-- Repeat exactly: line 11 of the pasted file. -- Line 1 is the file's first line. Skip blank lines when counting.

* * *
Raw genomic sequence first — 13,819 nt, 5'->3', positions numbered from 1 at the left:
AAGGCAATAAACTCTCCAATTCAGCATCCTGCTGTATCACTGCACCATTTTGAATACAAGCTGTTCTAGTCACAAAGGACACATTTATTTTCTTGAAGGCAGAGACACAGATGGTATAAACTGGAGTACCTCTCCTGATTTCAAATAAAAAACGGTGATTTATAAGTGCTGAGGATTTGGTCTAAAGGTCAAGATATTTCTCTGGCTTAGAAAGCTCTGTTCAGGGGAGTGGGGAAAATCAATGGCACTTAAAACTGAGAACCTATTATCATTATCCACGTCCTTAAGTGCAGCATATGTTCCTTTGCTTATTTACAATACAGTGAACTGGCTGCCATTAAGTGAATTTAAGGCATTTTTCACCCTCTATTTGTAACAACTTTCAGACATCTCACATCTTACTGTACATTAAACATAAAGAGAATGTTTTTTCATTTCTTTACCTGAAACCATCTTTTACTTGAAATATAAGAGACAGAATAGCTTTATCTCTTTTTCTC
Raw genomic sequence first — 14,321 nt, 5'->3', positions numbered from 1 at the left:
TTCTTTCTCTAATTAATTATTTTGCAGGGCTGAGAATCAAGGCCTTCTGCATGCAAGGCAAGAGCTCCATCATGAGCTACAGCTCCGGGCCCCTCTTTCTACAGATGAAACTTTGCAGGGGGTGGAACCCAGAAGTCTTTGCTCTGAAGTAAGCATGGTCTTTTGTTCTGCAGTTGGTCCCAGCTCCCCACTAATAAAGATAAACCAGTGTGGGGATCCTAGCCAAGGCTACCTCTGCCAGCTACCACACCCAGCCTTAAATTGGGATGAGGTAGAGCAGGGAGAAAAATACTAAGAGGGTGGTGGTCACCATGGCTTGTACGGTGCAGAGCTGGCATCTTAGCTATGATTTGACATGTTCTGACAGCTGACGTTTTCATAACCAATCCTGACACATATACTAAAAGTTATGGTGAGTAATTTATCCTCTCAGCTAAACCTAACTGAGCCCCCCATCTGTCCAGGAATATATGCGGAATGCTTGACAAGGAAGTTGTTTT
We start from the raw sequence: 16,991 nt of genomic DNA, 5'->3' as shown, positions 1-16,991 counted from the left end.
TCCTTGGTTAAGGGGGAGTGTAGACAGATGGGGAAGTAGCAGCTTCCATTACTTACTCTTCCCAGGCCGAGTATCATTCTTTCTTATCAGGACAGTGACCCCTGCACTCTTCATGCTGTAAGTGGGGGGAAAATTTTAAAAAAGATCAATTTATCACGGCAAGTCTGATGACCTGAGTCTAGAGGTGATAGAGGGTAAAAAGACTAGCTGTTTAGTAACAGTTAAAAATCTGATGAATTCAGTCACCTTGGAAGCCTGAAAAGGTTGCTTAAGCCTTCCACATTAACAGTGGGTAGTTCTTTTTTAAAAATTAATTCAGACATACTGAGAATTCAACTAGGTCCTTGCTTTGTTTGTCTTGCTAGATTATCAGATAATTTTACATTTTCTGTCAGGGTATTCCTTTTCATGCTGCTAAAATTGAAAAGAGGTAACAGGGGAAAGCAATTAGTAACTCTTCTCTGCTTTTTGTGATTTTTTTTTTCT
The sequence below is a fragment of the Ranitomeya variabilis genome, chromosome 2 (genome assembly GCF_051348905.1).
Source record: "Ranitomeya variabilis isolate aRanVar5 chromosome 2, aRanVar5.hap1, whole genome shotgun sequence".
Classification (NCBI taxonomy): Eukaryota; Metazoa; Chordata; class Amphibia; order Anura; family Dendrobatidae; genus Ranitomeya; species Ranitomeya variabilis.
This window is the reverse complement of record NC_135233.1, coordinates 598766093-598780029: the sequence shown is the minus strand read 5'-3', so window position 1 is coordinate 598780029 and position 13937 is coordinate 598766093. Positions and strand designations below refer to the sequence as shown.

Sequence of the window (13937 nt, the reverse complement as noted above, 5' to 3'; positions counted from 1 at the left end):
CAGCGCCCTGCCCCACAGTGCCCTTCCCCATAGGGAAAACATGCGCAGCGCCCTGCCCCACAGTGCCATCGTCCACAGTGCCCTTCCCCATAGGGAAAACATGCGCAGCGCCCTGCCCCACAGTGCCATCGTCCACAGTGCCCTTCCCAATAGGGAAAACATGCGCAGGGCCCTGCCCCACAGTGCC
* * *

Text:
Sequence of the window (13937 nt, the reverse complement as noted above, 5' to 3'; positions counted from 1 at the left end):